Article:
South Florida Keeps Eye on Water Deficit Development
It’s not called the dry season for nothing. The annual downturn in consistent precipitation across the Sunshine State is keeping local water management officials on their toes.
Though recent rainfall associated with cold fronts has provided some relief to areas running drier than normal, the traditional dry season is just kicking into gear. According to the South Florida Water Management District (SFWMD), from the start of the dry season in November through mid-January, rainfall totals districtwide are about 17% below average. Some areas, such as eastern Palm Beach County, are about 45% below average.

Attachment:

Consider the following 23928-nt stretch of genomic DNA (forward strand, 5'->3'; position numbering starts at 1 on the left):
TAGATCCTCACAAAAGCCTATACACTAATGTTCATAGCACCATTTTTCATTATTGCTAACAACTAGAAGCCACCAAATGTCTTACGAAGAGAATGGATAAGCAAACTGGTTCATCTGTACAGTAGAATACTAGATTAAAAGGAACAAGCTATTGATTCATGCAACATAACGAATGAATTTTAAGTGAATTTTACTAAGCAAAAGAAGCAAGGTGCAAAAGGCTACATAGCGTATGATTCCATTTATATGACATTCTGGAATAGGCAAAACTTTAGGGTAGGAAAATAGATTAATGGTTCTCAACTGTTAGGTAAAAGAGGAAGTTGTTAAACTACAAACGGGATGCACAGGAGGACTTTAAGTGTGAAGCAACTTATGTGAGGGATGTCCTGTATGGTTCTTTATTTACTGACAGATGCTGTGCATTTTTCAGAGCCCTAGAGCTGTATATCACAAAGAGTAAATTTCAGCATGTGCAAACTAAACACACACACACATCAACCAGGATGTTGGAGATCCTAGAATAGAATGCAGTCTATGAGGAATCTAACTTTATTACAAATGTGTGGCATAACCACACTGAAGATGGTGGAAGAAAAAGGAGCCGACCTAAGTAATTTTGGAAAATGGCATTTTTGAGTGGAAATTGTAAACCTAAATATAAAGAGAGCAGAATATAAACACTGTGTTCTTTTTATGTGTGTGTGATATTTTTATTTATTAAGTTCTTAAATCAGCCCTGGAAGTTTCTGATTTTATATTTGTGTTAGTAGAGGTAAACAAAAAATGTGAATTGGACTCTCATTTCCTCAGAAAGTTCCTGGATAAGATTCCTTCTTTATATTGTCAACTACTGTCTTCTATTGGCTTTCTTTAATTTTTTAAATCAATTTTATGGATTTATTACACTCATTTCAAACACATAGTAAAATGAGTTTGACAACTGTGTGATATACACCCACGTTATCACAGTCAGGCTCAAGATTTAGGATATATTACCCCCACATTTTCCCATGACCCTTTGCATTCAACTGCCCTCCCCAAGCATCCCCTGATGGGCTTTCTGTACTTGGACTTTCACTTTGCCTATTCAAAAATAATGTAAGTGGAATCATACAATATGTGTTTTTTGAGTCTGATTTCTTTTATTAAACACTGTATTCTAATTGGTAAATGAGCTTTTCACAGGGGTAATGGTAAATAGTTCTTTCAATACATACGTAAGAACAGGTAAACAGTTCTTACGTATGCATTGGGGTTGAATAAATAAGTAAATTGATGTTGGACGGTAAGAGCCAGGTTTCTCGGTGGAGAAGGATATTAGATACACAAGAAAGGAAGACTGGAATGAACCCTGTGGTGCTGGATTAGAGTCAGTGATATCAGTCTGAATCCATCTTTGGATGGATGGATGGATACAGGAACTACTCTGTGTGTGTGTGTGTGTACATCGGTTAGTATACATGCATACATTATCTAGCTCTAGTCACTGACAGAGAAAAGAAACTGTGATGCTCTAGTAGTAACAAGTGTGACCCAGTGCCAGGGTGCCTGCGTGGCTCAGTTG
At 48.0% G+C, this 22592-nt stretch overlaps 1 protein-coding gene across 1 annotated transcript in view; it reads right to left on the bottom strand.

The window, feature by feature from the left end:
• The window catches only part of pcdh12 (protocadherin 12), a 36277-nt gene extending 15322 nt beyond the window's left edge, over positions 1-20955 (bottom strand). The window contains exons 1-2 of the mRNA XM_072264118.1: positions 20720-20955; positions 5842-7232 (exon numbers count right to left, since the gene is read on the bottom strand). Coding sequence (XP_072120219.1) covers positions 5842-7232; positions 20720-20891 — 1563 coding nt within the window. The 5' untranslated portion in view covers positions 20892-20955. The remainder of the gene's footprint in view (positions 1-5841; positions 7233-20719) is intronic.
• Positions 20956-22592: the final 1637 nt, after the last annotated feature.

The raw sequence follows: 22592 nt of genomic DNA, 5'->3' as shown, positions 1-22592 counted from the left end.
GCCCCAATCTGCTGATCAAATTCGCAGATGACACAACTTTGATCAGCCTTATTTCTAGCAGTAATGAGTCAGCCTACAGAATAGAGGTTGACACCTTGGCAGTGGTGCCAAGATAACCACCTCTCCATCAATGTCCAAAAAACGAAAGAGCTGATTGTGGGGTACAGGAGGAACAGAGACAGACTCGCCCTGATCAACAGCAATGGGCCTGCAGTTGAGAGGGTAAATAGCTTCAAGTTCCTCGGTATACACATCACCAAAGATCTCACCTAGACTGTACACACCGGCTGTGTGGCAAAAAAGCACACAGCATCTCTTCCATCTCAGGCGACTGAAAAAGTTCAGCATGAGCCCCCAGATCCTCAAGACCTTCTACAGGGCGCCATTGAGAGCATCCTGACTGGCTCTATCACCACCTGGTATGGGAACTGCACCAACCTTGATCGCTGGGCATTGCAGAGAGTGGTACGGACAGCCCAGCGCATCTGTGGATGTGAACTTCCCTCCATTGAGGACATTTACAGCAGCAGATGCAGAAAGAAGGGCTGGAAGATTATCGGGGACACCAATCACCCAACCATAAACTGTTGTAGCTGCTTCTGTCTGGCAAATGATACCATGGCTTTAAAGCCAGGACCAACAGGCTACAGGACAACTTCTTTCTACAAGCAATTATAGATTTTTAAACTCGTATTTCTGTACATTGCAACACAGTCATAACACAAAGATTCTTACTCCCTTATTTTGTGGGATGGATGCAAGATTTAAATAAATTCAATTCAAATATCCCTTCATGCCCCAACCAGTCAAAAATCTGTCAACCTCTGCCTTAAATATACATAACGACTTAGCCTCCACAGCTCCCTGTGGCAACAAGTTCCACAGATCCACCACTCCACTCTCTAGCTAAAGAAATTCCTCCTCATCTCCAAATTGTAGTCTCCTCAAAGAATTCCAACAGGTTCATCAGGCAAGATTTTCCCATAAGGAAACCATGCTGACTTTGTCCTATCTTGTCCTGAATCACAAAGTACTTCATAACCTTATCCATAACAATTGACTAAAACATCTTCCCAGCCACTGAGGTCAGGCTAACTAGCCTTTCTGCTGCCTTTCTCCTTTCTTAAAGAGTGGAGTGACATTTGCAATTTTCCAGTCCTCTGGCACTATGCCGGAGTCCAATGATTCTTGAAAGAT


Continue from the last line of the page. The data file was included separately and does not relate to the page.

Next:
SFWMD staff will continue to monitor conditions and will report if any actions, such as water shortage warnings or restrictions are warranted.
Meanwhile, data collected by the St. Johns River Water Management District (SJRWMD) shows rainfall during December 2018 was a tale of two locations. Rainfall was actually above average in most areas, except for a zone of below-average rainfall in the district’s southernmost counties.
SJRWMD reports less than four inches of rain was recorded during December in Brevard, Indian River, Osceola, Orange, and Okeechobee counties.
In contrast, portions of Marion County to the north recorded more than 10 inches of rainfall. Neighboring Alachua and Putnam counties recorded between 8 to 10 inches during December.
Throughout the dry season, water management districts around the state are encouraging growers and residents alike to implement conservation tactics and best management practices.